Calcineurin inhibitors

Author: Prof. Dr. med. Peter Altmeyer

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Last updated on: 24.01.2022

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Calcineurin antagonists; Calcineurin inhibitors; Topical calcineurin inhibitors

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Group of immunosuppressive drugs that bind complexly to specific mediators ( Ciclosporin A to cyclophilin, Tacrolimus to the protein FKBP12). These complexes in turn bind to calcineurin and thus prevent the activation of transcription factors (NFAT, NFKB), which leads to a reduced synthesis of interleukin-2 in the T-helper cells.

The cell cycle remains in the G0 phase without transition to the G1 phase of the cell cycle; T-cell activation is thus inhibited.

S.a.o. Tacrolimus (protopic), Pimecrolimus (Elidel), Ciclosporin A (immunosporin).

Furthermore, calcineurin inhibitors bind to the capsaicin receptor and thus trigger a neurogenic inflammation. On the one hand, this explains the initial burning sensation of the therapy, on the other hand it explains its antipruritic effect.

General definition
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  • Besides the known indications for Ciclosporin A (systemic: autoimmune diseases and diseases with disturbed keratinization), Tacrolimus (systemic: autoimmune diseases, psoriasis vulgaris), Pimecrolimus and Tacrolimus (topical: atopical eczema), the use of calcineurin inhibitors for the topical therapy of psoriasis vulgaris is also discussed in the literature. Basically, all mentioned drugs are attributed an antipsoriatic potency.
  • Ciclosporin, topical: The topical application of Ciclosporin, however, is insufficient due to the galenic preparation. Ciclosporin is characterized by lipophilicity, high molecular weight and a ring structure which impairs the penetration through the skin.
  • Tacrolimus is currently approved in a 0.1% or 0.03% lipophilic ointment for the topical treatment of the atopical eczema. The previous applications in the form of a 0.3% ointment for the therapy of psoriasis did not reveal any effectiveness so far. Up to now, an effectiveness has only been observed for the inverse psoriasis (apply Tacrolimus ointment 0.1% twice a day).
  • Pimecrolimus: Similar experiences are available for Pimecrolimus; under occlusive application, clinical effects are shown with the application of a 0,1% lipophilic cream. Successes with the psoriasis inversa as well as in childhood are described in individual cases. In summary, the individual galenical systems have to be optimally further developed for efficient topical applications. The assessment of the antipsoriatic potency in controlled studies remains to be awaited.

Undesirable effects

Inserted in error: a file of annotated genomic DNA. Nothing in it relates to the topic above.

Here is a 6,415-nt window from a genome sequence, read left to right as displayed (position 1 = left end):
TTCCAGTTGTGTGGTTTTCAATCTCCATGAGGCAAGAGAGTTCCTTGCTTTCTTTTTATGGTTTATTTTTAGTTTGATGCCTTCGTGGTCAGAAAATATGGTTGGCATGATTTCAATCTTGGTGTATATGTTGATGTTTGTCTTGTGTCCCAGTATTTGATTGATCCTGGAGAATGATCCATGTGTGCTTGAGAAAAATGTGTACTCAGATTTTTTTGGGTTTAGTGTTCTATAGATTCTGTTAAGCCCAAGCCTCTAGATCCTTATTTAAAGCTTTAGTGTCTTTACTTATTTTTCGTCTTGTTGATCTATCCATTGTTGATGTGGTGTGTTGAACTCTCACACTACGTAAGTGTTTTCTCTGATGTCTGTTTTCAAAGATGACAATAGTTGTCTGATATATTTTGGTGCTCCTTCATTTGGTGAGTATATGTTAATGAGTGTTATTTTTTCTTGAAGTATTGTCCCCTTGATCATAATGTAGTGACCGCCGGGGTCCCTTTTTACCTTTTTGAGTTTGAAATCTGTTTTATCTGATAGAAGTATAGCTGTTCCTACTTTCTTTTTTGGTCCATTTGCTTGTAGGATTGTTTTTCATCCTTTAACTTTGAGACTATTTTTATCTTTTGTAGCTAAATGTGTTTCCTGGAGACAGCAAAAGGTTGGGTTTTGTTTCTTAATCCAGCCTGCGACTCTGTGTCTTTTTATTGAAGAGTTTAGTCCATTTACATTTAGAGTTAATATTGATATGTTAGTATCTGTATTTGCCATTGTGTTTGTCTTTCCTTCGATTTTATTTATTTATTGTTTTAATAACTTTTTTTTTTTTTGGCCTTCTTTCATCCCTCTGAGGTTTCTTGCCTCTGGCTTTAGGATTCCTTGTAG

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see below the individual preparations

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Tacrolimus (Protopic®)

Pimecrolimus (Elidel®)

Ciclosporin A (Immunosporin®; Ikervis®)

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  • In childhood most topical calcineurin inhibitors represent an off-label use.
  • The safety of the topical calcineurin inhibitors and thus their application was questioned in 2006 by a "black box warning" of the FDA. A restrained prescription of calcineurin inhibitors was especially recommended for children due to a possible increased risk of skin cancer and lymphoma. A systematic analysis of the study situation of different However, a systematic analysis of the study situation of various authors could not prove an increased incidence of lymphoma or skin cancer compared to the normal population.
  • Also leading European dermatologists or the American Academy of Dermatology (AAD) consider the fears to be no longer justified.
  • For Pimecrolimus (10mg/g cream - 2x daily) could be obtained satisfactory to good results in 2439 children (PETITE study) from 3 months on. The application was carried out 2 x daily at first signs of itching or eczema. Pimecrolimus neither influenced the growth of the children nor were there any infections observed.
  • An algorithm worked out by an international expert group recommends the short-term (3-4 days) application of mild topical glucocorticoids (class I according to Niedner), afterwards the combination with local calcineurin inhibitors and further on the monotherapy with calcineurin inhibitors according to the requirements in case of acute symptoms of a light to medium severe atopical eczema.

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  1. Huang C et al (2014) Pimecrolimus cream 1% in the management of atopic dermatitis in pediatric patients: a meta-analysis. PLoS One doi: 10.1371/journal.pone.0093095
  2. Lee SJ et al (2014) Functional interpretation of metabolomics data as a new method for predicting long-term side effects: treatment of atopic dermatitis in infants. Sci Rep. doi: 10.1038/srep07408

  3. Luger T et al (2013) Recommendations for pimecrolimus 1% cream in the treatment of mild-to-moderate atopic dermatitis: from medical needs to a new treatment algorithm. Eur J Dermatol 23:758-66

  4. Salgo R (2011) Difficult decision in childhood dermatotherapy: Topical calcineurin inhibitors in children: Often off label, very carefully or not at all? Abstract CD 46th DDG meeting: AKS17/04.


Last updated on: 24.01.2022